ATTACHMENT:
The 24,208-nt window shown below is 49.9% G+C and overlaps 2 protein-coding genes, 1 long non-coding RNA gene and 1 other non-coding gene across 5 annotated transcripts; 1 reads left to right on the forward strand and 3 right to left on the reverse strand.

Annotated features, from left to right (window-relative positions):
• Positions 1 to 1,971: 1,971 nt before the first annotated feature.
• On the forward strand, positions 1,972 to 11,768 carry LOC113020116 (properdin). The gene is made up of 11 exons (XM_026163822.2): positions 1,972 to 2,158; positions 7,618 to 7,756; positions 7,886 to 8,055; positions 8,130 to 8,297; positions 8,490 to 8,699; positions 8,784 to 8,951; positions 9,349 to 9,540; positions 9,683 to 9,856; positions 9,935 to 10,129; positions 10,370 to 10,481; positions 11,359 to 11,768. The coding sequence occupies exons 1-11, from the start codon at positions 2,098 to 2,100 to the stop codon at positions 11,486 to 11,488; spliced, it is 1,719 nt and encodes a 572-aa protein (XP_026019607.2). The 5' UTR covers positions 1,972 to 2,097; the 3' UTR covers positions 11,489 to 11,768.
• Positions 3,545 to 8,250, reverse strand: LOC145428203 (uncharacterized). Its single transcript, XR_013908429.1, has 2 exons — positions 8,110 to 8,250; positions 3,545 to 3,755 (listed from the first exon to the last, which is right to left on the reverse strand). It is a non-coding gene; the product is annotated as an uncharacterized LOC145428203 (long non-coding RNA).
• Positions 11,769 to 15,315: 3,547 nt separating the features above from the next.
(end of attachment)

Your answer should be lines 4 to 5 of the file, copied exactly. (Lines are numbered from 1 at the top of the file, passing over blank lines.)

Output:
• On the forward strand, positions 1,972 to 11,768 carry LOC113020116 (properdin). The gene is made up of 11 exons (XM_026163822.2): positions 1,972 to 2,158; positions 7,618 to 7,756; positions 7,886 to 8,055; positions 8,130 to 8,297; positions 8,490 to 8,699; positions 8,784 to 8,951; positions 9,349 to 9,540; positions 9,683 to 9,856; positions 9,935 to 10,129; positions 10,370 to 10,481; positions 11,359 to 11,768. The coding sequence occupies exons 1-11, from the start codon at positions 2,098 to 2,100 to the stop codon at positions 11,486 to 11,488; spliced, it is 1,719 nt and encodes a 572-aa protein (XP_026019607.2). The 5' UTR covers positions 1,972 to 2,097; the 3' UTR covers positions 11,489 to 11,768.
• Positions 3,545 to 8,250, reverse strand: LOC145428203 (uncharacterized). Its single transcript, XR_013908429.1, has 2 exons — positions 8,110 to 8,250; positions 3,545 to 3,755 (listed from the first exon to the last, which is right to left on the reverse strand). It is a non-coding gene; the product is annotated as an uncharacterized LOC145428203 (long non-coding RNA).